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Trade Credit and Credit Rationing in Canadian Firms

Author

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  • Rose Cunningham

Abstract

Burkart and Ellingsen's (2004) model of trade credit and bank credit rationing predicts that trade credit will be used by medium-wealth and low-wealth firms to help ease bank credit rationing. The author tests these and other predictions of Burkart and Ellingsen's model using a large sample of more than 28,000 Canadian firms. She uses an endogenous method to divide the firms into the appropriate wealth categories, rather than arbitrarily selecting firms likely to be credit rationed. The data support the main predictions of Burkart and Ellingsen's model quite well. The author finds that medium-wealth firms substitute trade credit for bank credit consistent with using it to alleviate bank credit rationing. The low-wealth firms use trade credit, but it is positively linked to their bank credit, which suggests that those firms are constrained in both bank credit and trade credit markets, and so cannot use trade credit to adjust as much to negative shocks. The findings also suggest that there are very few unconstrained, high-wealth Canadian firms. The author also finds that low-wealth, declining, and distressed firms supply proportionally more trade credit than firms that have healthier balance sheets. This is surprising, but has been found in earlier studies as well. It may reflect some exploitation of market power by the customers of such firms.

Suggested Citation

  • Rose Cunningham, 2004. "Trade Credit and Credit Rationing in Canadian Firms," Staff Working Papers 04-49, Bank of Canada.
  • Handle: RePEc:bca:bocawp:04-49
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    References listed on IDEAS

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    Cited by:

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    2. Niels Hermes & Robert Lensink & Clemens Lutz & Uyen Nguyen Lam Thu, 2016. "Trade credit use and competition in the value chain," The Economics of Transition, The European Bank for Reconstruction and Development, vol. 24(4), pages 765-795, October.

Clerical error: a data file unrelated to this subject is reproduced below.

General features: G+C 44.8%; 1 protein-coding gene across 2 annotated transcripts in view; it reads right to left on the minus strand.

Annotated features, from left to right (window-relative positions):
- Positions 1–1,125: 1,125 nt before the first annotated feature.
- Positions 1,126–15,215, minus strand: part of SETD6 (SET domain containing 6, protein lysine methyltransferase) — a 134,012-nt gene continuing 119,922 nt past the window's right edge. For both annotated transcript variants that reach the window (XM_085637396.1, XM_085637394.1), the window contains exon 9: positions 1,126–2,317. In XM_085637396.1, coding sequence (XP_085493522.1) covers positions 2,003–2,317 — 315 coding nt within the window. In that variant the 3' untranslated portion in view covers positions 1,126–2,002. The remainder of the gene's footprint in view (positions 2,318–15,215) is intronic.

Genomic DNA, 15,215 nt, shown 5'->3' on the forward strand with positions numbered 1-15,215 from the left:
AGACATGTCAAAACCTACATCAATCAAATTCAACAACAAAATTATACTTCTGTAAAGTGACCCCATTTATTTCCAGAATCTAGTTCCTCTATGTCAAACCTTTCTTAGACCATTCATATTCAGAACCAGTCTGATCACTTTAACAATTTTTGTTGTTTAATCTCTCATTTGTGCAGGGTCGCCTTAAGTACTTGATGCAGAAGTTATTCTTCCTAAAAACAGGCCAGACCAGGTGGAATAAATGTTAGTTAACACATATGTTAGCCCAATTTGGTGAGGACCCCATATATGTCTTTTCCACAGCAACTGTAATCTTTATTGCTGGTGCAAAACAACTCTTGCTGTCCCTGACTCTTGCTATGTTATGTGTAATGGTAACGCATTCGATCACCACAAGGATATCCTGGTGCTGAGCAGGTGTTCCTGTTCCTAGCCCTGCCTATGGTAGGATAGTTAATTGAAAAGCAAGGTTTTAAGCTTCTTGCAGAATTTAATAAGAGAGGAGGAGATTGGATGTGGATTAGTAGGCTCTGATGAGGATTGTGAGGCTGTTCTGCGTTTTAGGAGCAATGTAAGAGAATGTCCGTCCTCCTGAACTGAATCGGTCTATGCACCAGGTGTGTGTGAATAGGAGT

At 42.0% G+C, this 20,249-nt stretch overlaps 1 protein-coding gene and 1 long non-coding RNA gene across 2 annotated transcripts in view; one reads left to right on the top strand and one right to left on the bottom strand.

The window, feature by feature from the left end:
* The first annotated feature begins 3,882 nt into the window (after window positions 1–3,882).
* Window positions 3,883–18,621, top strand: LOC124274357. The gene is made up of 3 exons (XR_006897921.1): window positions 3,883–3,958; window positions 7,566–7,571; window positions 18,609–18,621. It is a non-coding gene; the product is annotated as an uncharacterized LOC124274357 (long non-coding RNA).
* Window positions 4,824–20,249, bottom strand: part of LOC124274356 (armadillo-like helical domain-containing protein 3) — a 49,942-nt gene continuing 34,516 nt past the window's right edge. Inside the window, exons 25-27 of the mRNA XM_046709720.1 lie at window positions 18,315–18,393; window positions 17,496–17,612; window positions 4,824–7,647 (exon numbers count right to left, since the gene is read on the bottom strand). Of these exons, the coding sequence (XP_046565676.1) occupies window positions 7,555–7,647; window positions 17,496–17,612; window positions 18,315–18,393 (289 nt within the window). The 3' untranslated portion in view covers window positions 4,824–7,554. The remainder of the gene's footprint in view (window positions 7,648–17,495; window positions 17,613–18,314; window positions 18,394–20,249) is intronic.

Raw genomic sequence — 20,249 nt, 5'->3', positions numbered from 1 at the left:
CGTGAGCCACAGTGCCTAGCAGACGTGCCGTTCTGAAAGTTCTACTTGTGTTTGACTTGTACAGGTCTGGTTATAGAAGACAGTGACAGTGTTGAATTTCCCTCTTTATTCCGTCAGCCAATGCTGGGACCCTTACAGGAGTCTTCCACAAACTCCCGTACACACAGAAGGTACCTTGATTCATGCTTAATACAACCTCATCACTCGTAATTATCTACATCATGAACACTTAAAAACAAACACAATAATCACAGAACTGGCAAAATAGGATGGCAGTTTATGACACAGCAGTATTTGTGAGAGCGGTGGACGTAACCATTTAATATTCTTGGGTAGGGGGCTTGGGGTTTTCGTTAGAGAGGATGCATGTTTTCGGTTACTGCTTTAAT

3. Ono, Masanori, 2009. "Trading companies as financial intermediaries in Japan," MPRA Paper 17331, University Library of Munich, Germany.
    4. Bougheas, Spiros & Mateut, Simona & Mizen, Paul, 2009. "Corporate trade credit and inventories: New evidence of a trade-off from accounts payable and receivable," Journal of Banking & Finance, Elsevier, vol. 33(2), pages 300-307, February.
    5. Andriakopoulos, Konstantinos & Kounetas, Konstantinos, 2019. "The impact of large lending on bank efficiency in U.S.A," MPRA Paper 96036, University Library of Munich, Germany.
    6. Liu, Qigui & Luo, Jinbo & Tian, Gary Gang, 2016. "Managerial professional connections versus political connections: Evidence from firms' access to informal financing resources," Journal of Corporate Finance, Elsevier, vol. 41(C), pages 179-200.
    7. Dániel Havran & Péter Kerényi & Attila Víg, 2017. "Trade Credit or Bank Credit? – Lessons Learned from Hungarian Firms between 2010 and 2015," Financial and Economic Review, Magyar Nemzeti Bank (Central Bank of Hungary), vol. 16(4), pages 86-121.

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    More about this item

    Keywords

    Financial markets; Credit and credit aggregates;

    JEL classification:

    • G32 - Financial Economics - - Corporate Finance and Governance - - - Financing Policy; Financial Risk and Risk Management; Capital and Ownership Structure; Value of Firms; Goodwill
    • G14 - Financial Economics - - General Financial Markets - - - Information and Market Efficiency; Event Studies; Insider Trading
    • G21 - Financial Economics - - Financial Institutions and Services - - - Banks; Other Depository Institutions; Micro Finance Institutions; Mortgages

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